Tomorrowland and the “originality problem”

While the lackluster debut of Tomorrowland does not necessarily mean there is an “originality problem” in general, it does highlight it in the realm of the big budget would be blockbusters. You do get big-budget original films like Inception or Interstellar do come out and are box office successes, but those films have one thing that Tomorrowland did not. Christopher Nolan directed those films. Nolan like Spielberg or Tarantino can make any movie he wants because he is one of those directors whose name alone is a big selling point for a picture. While Bard Bird had directed popular films like The Incredibles and Mission Impossible: Ghost Protocol, Bird is not a so-called name brand director. When it comes to these big budget movies, you need a name brand director to do a film like this because star power alone does not translate into box office dollars the way it used to.

However, you also have smaller films like Ex Machina, which does do well because they make them for smaller budgets. The budget on Tomorrowland was like 180 million dollars while Ex Machina had a budget of 15 million, thus far Tommorwland 32 million over the three-day with 42 over the four-day holiday weekend. For the budget of Tomorrowland, those are not great numbers. While Ex Machina has a total gross thus far of 22 million. Considering its budget and that Ex Machina is not as wide a release as Tomorrowland. I do not know the exact theater count, but I think Tomorrowland is in more theaters than Ex Machina is. That is not a terrible number. These figures are only domestic box office numbers.  I do not know how many markets Tomorrowland has opened in, and Ex Machina being a smaller film I do not think it will ever open in as many markets as Tommorwland has or will reach.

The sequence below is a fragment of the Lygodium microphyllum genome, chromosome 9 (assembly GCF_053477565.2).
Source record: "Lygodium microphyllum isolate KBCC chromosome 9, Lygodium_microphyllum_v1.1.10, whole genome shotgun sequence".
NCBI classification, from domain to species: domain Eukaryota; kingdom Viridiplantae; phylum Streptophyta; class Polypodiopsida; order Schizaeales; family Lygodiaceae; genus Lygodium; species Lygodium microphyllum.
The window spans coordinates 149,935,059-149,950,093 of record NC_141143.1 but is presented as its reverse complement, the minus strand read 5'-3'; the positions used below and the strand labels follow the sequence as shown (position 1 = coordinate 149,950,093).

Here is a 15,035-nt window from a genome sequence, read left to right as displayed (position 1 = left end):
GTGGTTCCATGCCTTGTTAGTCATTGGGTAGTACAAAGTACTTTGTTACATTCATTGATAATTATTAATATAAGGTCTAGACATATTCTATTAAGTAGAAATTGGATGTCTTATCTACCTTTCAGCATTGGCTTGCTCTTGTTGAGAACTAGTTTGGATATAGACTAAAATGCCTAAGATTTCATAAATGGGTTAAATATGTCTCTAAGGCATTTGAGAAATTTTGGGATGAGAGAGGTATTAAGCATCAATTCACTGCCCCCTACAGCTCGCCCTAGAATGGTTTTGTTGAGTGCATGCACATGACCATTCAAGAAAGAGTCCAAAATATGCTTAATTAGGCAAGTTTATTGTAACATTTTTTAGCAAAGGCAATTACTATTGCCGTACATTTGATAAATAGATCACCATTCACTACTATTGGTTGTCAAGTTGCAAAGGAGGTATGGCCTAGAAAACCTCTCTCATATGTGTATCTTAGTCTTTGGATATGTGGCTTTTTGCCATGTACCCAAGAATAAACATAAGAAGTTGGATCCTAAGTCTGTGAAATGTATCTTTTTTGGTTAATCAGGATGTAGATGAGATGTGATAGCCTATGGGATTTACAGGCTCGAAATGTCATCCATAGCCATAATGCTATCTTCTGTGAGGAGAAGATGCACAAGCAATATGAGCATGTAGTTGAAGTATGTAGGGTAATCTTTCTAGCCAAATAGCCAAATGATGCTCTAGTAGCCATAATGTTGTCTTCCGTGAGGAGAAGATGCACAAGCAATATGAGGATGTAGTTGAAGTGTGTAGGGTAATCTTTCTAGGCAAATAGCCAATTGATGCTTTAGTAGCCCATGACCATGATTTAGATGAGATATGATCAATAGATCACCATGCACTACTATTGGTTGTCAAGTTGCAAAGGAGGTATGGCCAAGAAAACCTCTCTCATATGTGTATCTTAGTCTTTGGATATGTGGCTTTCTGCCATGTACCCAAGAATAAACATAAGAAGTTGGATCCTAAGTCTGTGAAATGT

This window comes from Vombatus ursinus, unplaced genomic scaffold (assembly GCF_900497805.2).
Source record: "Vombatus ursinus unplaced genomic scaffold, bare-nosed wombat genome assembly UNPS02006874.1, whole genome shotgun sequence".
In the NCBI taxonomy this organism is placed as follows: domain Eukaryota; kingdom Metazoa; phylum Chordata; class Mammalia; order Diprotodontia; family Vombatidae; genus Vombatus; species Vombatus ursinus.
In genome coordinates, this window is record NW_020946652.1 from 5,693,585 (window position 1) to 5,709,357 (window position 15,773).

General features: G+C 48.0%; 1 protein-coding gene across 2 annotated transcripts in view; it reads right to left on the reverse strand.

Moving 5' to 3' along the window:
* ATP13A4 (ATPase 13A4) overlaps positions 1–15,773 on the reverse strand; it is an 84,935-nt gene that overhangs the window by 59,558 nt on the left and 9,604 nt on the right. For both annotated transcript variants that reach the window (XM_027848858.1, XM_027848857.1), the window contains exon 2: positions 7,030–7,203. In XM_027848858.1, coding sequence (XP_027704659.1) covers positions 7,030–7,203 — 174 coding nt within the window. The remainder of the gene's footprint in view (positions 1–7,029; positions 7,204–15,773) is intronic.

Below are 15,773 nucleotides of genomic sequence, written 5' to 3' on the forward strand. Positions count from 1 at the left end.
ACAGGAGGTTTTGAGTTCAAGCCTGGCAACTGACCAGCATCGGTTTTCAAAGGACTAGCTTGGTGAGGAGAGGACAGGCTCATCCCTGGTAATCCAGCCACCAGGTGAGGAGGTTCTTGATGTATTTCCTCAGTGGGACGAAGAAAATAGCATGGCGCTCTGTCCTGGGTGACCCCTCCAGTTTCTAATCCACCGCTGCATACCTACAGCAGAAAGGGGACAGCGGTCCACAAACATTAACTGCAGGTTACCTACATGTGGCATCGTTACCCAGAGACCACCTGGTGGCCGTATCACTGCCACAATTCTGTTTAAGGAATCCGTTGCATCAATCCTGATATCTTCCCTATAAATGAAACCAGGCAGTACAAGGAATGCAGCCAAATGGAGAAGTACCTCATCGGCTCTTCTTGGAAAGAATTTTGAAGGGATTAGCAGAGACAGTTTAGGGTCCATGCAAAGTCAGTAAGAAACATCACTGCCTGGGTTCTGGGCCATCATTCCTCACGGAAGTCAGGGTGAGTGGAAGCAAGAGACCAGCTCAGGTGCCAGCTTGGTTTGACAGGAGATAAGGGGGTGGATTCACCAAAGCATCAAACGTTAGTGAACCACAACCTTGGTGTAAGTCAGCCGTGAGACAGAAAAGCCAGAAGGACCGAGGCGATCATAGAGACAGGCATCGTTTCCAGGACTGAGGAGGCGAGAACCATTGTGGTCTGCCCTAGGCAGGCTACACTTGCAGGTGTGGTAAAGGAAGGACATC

Hollywood does not have an originality problem; it is more of a risk aversion problem. When it comes to putting the money up for a film like Tomorrowland a major studio would rather put 180 million behind something that has brand recognition, i.e. a sequel/prequel or a remake. Hollywood is hesitant to put that kind of money on something that is not brand tested. What Hollywood should do is make more movies through the major studios that are on a budgetary scale of these smaller movies. With the smaller budgets and the marketing reach of the major studios, more often than not these films would at least break even. That is because a major studio could place a film in the lucrative Asian markets, for example. While the smaller studios behind something like Ex Machina do not have the resources to have that kind of reach.

This article is originally from Variety, but I pulled it from Philly.com

http://www.philly.com/philly/entertainment/movies/20150525_Reuters_MT1VRT1201504586__Tomorrowland__Exposes_Hollywood_s_Originality_Problem.html?c=r

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